In low- and middle-income countries (LMICs) and other low-resource settings, 75% of people in need of treatment for mental disorders never receive care. Few health systems in LMICs can rely exclusively on specialists to deliver mental health interventions. One promising approach has been to deliver psychosocial or pharmacological services via task sharing. Task sharing is an arrangement in which generalists—nonspecialist health professionals, lay workers, affected individuals, or informal caregivers—receive training and appropriate supervision by mental health specialists and screen for or diagnose mental disorders and treat or monitor people affected by them.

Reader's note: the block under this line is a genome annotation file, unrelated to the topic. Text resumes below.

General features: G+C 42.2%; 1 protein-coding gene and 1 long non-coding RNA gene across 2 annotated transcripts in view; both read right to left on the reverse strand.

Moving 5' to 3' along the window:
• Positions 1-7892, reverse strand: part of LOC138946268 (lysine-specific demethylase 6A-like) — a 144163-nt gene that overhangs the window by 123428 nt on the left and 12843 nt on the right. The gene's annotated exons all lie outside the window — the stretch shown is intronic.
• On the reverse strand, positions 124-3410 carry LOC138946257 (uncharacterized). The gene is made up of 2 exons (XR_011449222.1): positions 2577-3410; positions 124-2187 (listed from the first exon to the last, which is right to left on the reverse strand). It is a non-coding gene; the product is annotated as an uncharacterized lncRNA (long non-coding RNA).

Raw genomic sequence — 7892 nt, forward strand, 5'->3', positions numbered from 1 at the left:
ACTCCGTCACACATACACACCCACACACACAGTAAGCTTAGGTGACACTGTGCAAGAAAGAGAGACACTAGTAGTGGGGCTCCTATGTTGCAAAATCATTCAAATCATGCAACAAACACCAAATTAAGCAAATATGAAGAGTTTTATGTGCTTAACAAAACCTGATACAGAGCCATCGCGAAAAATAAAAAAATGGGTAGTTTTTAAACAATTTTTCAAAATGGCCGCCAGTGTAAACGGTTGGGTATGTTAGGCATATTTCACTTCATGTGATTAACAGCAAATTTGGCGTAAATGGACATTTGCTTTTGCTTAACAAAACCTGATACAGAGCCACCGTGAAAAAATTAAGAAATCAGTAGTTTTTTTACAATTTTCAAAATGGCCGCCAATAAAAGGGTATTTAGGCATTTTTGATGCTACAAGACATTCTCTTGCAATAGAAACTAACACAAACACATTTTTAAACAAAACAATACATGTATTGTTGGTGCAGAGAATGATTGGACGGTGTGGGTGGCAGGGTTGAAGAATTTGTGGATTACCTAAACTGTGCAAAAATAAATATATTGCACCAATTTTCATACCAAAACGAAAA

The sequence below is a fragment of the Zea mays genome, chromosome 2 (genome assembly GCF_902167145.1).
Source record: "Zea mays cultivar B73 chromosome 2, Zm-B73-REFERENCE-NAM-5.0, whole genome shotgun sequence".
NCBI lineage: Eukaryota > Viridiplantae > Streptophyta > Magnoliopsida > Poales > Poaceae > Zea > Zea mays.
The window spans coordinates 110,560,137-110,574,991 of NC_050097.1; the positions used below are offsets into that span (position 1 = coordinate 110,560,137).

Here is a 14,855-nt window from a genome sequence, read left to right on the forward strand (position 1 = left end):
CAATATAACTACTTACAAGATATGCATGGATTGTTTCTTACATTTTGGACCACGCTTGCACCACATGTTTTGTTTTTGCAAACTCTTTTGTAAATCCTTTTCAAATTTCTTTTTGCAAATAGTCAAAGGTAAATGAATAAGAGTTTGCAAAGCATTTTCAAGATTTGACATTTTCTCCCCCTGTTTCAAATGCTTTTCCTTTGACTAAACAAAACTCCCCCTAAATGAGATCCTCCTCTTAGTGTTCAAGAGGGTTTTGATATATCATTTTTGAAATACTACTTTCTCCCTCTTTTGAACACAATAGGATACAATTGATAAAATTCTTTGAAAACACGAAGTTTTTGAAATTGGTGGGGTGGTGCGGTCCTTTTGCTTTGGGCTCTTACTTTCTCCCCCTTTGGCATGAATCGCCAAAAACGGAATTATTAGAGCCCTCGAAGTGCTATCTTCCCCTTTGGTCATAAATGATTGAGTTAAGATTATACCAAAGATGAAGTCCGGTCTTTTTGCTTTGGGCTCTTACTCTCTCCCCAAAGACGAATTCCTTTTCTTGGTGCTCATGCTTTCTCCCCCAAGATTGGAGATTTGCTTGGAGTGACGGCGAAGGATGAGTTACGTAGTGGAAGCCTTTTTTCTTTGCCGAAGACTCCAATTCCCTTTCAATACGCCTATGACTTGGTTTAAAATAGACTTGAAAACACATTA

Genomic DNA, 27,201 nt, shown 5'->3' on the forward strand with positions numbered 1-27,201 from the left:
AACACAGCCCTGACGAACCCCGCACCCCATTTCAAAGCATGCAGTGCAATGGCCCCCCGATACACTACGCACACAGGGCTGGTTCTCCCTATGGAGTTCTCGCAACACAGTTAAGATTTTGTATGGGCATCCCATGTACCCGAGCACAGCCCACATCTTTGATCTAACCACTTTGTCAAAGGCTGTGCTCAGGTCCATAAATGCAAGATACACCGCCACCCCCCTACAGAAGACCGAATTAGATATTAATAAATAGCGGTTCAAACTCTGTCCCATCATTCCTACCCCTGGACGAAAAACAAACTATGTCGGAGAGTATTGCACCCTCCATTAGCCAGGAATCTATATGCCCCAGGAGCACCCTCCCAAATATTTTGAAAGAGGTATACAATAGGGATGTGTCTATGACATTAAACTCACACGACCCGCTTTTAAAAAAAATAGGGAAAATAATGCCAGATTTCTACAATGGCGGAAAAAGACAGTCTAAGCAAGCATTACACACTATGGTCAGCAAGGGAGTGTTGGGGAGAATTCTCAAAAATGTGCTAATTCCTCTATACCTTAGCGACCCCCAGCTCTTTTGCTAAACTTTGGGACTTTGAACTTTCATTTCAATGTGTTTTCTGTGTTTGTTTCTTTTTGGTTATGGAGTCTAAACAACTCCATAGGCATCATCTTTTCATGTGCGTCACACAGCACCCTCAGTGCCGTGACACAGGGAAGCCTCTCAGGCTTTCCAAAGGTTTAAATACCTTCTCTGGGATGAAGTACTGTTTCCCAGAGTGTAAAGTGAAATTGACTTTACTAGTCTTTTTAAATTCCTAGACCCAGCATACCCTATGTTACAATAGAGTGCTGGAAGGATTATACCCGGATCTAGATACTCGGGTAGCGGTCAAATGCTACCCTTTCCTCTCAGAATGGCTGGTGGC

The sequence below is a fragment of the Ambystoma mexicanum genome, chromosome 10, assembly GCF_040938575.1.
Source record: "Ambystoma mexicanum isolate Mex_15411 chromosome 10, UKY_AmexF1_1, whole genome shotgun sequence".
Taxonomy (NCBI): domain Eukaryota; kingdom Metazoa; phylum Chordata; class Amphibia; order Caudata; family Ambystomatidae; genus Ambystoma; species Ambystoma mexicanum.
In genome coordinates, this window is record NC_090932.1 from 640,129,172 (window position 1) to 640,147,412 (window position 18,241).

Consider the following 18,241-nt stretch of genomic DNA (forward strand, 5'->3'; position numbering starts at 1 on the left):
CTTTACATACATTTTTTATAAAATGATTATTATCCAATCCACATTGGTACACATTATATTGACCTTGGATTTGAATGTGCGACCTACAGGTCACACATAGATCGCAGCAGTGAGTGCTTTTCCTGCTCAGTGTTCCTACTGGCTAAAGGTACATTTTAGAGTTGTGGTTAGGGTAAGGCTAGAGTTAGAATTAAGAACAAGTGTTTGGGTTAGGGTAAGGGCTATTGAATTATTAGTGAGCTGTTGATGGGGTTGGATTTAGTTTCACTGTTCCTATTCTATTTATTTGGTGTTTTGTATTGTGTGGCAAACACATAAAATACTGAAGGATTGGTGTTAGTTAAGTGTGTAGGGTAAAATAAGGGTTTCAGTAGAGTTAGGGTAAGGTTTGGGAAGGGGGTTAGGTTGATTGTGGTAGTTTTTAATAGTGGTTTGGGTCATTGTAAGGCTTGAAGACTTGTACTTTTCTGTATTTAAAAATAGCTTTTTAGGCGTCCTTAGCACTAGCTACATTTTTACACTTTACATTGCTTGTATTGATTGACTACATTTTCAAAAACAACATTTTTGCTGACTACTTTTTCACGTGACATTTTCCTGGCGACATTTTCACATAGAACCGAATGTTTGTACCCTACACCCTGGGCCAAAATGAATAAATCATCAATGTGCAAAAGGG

This qualitative study sought to further describe and learn from models for supervision that have been developed for task-shared mental health services in low resource settings. Researchers found that task-shared mental health care programs in low-resource settings often incorporate supervisory structures that would be difficult to implement at scale, and many rely on foreign specialist experts as supervisors. They recommend that future programs could leverage peer supervision, technology, competency assessments/fidelity checklists, and other tools. Mental health care specialists will require training, support, and incentives to supervise generalist care providers.